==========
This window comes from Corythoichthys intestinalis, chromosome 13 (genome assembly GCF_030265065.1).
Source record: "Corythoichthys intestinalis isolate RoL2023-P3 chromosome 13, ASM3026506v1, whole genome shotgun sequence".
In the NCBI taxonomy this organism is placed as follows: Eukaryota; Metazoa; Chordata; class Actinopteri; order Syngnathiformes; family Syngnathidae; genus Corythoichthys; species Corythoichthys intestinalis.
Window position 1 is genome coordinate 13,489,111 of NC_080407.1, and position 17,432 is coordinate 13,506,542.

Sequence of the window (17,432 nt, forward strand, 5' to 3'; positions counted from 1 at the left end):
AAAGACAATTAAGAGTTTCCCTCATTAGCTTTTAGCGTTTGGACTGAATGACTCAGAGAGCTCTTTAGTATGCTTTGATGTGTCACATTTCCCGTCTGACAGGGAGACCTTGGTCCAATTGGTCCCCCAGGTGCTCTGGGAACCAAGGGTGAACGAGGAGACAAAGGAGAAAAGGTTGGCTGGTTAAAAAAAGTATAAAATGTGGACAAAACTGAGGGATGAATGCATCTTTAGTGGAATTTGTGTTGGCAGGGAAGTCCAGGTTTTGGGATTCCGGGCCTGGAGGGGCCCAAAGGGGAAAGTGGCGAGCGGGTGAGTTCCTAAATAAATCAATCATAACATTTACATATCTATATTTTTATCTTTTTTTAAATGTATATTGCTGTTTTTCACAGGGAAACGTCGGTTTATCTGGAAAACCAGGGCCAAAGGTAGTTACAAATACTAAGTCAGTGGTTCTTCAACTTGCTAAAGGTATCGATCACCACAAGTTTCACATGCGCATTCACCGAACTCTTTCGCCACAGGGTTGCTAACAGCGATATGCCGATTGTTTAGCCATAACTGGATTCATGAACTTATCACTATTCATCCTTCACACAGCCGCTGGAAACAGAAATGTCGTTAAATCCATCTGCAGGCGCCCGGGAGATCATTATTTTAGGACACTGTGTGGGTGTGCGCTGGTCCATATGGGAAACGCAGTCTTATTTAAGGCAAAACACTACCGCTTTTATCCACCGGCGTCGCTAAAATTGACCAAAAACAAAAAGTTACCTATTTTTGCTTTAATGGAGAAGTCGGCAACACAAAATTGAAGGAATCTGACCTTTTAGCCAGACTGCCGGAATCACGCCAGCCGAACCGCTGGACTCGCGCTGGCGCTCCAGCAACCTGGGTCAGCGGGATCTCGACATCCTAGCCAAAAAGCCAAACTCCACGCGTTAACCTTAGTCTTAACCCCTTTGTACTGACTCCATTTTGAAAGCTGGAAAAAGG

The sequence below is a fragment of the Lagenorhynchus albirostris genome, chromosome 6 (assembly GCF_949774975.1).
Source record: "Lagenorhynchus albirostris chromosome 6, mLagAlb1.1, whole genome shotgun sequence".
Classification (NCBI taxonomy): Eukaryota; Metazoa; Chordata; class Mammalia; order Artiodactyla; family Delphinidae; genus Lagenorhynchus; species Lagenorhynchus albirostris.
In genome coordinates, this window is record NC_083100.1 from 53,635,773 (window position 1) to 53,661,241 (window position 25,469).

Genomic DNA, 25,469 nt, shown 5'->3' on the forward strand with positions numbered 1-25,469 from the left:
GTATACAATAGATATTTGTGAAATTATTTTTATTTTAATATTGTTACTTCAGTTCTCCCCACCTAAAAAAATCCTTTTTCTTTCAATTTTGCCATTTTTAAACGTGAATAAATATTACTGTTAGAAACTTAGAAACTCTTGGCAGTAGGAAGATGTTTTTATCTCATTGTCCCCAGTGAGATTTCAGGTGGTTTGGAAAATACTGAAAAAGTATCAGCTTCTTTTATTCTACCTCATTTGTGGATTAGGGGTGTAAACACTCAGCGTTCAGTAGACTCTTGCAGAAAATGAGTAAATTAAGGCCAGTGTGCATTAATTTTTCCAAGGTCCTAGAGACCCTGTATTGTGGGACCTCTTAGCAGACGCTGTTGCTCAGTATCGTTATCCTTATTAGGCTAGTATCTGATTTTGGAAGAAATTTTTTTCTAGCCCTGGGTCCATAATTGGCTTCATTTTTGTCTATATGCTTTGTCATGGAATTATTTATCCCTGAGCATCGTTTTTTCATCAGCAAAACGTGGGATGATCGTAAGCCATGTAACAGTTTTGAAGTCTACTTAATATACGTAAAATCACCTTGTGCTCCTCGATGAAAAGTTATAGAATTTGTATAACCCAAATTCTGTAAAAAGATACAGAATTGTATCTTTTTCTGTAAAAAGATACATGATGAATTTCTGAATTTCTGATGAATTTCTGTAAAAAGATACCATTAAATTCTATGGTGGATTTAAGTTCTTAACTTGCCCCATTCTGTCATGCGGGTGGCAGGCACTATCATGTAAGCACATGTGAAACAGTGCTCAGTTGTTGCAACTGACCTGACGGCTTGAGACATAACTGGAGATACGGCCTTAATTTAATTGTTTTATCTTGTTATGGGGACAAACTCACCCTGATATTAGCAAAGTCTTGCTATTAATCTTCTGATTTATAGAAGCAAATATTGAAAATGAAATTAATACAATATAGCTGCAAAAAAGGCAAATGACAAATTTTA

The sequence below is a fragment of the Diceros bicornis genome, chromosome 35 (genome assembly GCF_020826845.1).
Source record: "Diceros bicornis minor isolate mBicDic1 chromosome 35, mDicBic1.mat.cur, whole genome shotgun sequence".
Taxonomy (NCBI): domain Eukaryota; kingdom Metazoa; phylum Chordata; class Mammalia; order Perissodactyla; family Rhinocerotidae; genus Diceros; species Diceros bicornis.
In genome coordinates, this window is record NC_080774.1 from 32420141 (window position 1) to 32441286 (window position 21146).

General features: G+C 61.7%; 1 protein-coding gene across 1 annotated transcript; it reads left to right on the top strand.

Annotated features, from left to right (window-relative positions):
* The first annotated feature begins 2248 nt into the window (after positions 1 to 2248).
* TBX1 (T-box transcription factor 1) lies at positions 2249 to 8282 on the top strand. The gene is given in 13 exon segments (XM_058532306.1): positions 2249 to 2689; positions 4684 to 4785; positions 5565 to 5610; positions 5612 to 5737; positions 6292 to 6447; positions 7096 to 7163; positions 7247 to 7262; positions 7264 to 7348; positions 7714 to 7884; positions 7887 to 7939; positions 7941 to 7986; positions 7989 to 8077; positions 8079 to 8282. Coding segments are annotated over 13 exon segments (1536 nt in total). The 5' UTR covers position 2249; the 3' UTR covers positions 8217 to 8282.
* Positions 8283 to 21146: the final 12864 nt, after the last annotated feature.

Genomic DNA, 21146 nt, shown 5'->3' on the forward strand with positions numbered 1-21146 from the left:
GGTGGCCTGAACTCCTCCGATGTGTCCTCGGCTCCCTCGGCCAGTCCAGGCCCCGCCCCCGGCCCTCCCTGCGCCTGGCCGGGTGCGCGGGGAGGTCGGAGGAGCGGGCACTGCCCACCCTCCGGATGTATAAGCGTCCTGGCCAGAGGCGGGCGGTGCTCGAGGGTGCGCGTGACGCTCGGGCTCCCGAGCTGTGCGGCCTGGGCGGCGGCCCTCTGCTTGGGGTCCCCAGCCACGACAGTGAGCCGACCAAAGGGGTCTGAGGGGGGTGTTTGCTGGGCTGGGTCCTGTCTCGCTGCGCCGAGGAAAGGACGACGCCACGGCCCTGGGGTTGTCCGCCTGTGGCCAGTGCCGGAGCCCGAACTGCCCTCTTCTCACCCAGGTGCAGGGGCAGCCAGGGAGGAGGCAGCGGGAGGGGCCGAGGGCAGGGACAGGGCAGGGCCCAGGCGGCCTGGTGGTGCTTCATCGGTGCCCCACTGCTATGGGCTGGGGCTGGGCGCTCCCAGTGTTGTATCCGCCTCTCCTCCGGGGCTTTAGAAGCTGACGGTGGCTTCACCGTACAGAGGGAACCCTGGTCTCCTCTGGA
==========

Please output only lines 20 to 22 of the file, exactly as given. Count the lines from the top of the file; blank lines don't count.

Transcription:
* TBX1 (T-box transcription factor 1) lies at positions 2249 to 8282 on the top strand. The gene is given in 13 exon segments (XM_058532306.1): positions 2249 to 2689; positions 4684 to 4785; positions 5565 to 5610; positions 5612 to 5737; positions 6292 to 6447; positions 7096 to 7163; positions 7247 to 7262; positions 7264 to 7348; positions 7714 to 7884; positions 7887 to 7939; positions 7941 to 7986; positions 7989 to 8077; positions 8079 to 8282. Coding segments are annotated over 13 exon segments (1536 nt in total). The 5' UTR covers position 2249; the 3' UTR covers positions 8217 to 8282.
* Positions 8283 to 21146: the final 12864 nt, after the last annotated feature.

Genomic DNA, 21146 nt, shown 5'->3' on the forward strand with positions numbered 1-21146 from the left: